Hašek’s language also reflects the reality of its highly multilingual setting. Naturally, the text has passages in German, which would have posed little problem to the average Czech reader of the 1920s (sometimes Hašek specifically indicates in footnotes whether the conversations between the Czech officers are taking place in German or Czech.) The Good Soldier Švejk also draws on the national rivalry between the Czechs and Hungarians, who had vied for secondary power under the Austrians. In Part II, Švejk “inadvertently” causes a major incident when trying to deliver a love letter from Lukáš to a married Hungarian woman. The ensuing conversation between Švejk, the woman’s maid, and her husband is carried out in comically broken German, suggesting how artificially these diverse nationalities had been held together by Austrian control. Švejk finally attempts to take the blame for the debacle, telling the Hungarian husband: “I wrote. Not lieutenant. The signature and name are false. I like your wife very much. Ich liebe ihre Frau. I’m up to the ears in love with your wife, as Vrchlický used to say. She’s a capital woman” (368). This comical reference, attributing a slang expression to the great nineteenth-century Czech poet and translator Jaroslav Vrchlický, nonetheless seems significant. At a moment when Švejk is under threat from both the German language and Hungarian aggression, he alludes to a writer who epitomizes a self-conscious pride in the Czech language. Another polyglot conversation takes place in a latrine in Budapest between Švejk and a Polish inspecting general who “knew a little Czech, although he pronounced it as though it were Polish and used Polish expressions” (536). The absurdity of this scene, in which the strategic incompetence of the Habsburg commanders is heightened by their inability to communicate properly, shows how Hašek uses language to tear away nostalgia for the fallen empire, just as he uses it to attack the hypocrisy of his critics in the new state.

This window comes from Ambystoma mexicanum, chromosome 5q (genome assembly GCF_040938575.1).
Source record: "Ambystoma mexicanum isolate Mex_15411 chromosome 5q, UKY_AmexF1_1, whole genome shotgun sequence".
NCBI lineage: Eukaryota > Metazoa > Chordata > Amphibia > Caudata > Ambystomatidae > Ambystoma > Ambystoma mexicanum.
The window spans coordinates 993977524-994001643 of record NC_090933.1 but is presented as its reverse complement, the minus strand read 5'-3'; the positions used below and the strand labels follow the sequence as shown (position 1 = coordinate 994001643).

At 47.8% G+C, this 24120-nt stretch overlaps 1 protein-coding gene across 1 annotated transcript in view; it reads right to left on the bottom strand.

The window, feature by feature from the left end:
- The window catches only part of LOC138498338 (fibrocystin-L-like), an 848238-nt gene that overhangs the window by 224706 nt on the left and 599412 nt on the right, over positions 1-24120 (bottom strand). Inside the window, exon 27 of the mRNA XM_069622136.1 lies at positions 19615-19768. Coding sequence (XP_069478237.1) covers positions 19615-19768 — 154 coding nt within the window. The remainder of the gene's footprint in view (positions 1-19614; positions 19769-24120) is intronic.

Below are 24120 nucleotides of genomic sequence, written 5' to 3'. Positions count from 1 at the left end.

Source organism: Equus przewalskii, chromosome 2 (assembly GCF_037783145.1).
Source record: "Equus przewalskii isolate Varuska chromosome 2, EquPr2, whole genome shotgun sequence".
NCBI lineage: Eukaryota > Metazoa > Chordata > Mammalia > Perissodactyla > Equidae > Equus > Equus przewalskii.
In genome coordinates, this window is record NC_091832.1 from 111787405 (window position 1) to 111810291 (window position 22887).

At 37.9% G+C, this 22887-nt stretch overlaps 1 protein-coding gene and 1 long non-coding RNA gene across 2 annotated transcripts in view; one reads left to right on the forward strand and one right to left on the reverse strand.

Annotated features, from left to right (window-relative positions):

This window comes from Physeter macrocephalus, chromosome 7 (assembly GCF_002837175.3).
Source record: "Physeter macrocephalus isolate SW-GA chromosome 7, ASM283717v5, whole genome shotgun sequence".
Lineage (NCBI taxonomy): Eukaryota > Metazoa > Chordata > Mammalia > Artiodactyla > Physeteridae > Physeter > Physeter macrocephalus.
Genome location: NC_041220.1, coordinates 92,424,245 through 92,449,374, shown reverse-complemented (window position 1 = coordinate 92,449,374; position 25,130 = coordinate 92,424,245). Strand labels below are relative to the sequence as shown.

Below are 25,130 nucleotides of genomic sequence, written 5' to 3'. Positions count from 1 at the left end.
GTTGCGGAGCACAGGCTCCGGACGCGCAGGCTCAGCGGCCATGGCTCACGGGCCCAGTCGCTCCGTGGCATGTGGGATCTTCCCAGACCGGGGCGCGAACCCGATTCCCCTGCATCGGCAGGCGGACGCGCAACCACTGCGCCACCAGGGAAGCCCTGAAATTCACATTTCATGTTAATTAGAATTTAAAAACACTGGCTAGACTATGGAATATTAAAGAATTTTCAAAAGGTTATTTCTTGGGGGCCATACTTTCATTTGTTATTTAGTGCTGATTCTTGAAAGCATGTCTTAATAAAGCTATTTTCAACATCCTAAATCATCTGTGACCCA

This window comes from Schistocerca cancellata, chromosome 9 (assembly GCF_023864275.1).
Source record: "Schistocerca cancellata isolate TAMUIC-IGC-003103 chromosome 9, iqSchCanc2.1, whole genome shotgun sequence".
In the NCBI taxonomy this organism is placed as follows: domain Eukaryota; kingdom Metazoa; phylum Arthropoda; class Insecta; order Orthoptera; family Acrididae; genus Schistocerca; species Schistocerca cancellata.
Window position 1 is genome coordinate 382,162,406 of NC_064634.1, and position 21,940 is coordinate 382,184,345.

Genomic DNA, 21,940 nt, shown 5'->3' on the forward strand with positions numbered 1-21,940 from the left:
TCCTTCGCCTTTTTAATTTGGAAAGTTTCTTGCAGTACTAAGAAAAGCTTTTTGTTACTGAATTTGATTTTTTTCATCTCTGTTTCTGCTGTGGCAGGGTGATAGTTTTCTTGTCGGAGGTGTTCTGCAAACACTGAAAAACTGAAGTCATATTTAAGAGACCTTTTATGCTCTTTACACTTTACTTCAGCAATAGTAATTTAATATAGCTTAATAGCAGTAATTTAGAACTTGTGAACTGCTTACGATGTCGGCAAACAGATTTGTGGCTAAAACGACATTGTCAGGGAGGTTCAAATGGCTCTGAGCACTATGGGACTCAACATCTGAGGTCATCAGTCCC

Švejk's world, an almost entirely male setting of pubs, prisons, and army barracks, renders sexuality virtually irrelevant, except for meaningless visits to brothels, and the only genuine emotional bond in the novel is that between Švejk and Lieutenant Lukáš, whose exasperation gives way to a grudging affection toward the “good soldier”. In a rare reference to his own romantic past, Švejk shows Lukáš a letter from a former lover, who broke off relations with him out of jealousy:

You bloody bastard, you dirty murderer and blackguard! Corporal Kříž came to Prague on leave. . . and he told me that they say. . . that you’ve completely thrown me over. For your information I’m writing this letter in the rears on the board next to the hole. It’s all over between us. You former Božena. . . Yes, when you come home on leave you won’t find me among the living.

In his typical rambling style, Švejk further explains:

Of course. . .when I came on leave she was still among the living and very living they were!. . . Two soldiers of a foreign regiment were helping her to dress, and one of them was so very ‘living’ that he was quite publicly putting his hand under her bodice just as though, humbly report, sir, he wanted to pluck the bloom of her innocence, as [the author] Věnceslav Lužická says, or as a young girl of about sixteen once said with loud sobs to a schoolboy when he pinched her in the shoulder at dancing class: ‘Sir, you have rubbed off the bloom of my virginity.’ Of course everyone laughed and her mamma who was looking after her took her out into the passage and gave the stupid ninny a good kicking. However, I must say, sir, that I came to the conclusion that the country wenches are all the same more sincere than those worn-out young misses in the towns who go to dancing classes. When years ago we were in camp. . . [I] went around with a girl called Karla Veklová, but she didn’t like me very much, I’m afraid. One Sunday evening when I took her to the lake, we sat on the dam and when the sun was setting I asked her whether she loved me. Humbly report, sir, the air was so balmy, all the birds were singing and she replied with a horrible laugh: ‘I love you about as much as a piece of straw in my arse, because you’re such an idiot.’ And I really was an idiot. . . I kept on showing her all that cornucopia and, stupid ass that I was, all I did was tell that peasant wench that this was rye, that was wheat and that over there was oats. (628-29)